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Planets visible to the naked eye

  • Photo: Marc Jobin
    Planets visible to the naked eye

    Here's a look at the planets that will be observable with the naked eye in the coming days. Follow these guidelines to find out where and when to look for them.

    From July 25 to August 8 to 22, 2022

    Mercury is undergoing a poor apparition, very low above the horizon at dusk, until September 1. Look for the tiny planet very low above the western horizon about thirty minutes after sunset; the optimal period of observation for this apparition is between August 10 and August 25.

    Venus is the dazzling Morning Star that appears in the east a little bit more than one hour before sunrise and remains visible through dawn. It shines about 10 degrees above the east-northeastern horizon at the start of civil twilight. On the morning of August 25, the thin waning crescent Moon will hang above Venus and pass to its left on the morning of August 26.

    Mars is visible during the second half of the night and at dawn. The Red Planet emerges above the east-northeastern horizon around midnight, fifty degrees to the lower left of bright Jupiter. On the night of August 18 to 19, the Last Quarter Moon will rest 2 degrees above Mars. On the night of August 19 to 20, the moon will shine 10 degrees to the left of Mars, drawing a diamond shape with the Pleiades, the Red Planet and the Hyades.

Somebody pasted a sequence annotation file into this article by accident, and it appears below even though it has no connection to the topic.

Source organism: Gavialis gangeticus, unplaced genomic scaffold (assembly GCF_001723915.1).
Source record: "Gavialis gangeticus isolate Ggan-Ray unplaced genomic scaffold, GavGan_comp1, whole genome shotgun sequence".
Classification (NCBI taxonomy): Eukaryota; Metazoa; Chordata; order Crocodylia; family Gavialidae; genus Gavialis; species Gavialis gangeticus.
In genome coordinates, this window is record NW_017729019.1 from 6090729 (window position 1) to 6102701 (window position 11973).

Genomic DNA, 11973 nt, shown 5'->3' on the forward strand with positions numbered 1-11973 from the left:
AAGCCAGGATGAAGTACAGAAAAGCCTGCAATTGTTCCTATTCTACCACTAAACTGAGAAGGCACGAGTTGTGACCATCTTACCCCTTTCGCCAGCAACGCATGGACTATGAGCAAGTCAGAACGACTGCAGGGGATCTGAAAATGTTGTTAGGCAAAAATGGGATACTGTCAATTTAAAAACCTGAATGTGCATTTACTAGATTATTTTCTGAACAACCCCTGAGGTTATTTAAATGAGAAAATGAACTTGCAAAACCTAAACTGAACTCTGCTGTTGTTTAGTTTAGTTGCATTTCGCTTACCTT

Jupiter emerges above the eastern horizon around 10 pm and remains visible until the end of the night. Much fainter Mars can be found some fifty degrees to its lower left while Saturn can be found some fifty degrees to its upper right. As the night comes to an end, around 4 a.m., the Giant planet culminates over 40 degrees high above the southern horizon. The waning Moon will lie 3 degrees to the lower right of Jupiter on the night of August 14 to August 15.

    Saturn is at opposition August 14 and is  visible all night long these days. The Ringed Planet appears at dusk above the east-southeast horizon, culminates around 1 a.m., about 30 degrees high in the south, and vanishes at dawn as it sets in the west-southwest. On the night of August 11 to August 12, the Full Moon will shine 4 degrees below Saturn.

    See also

    Monthly Sky

    The Pocket Planetarium

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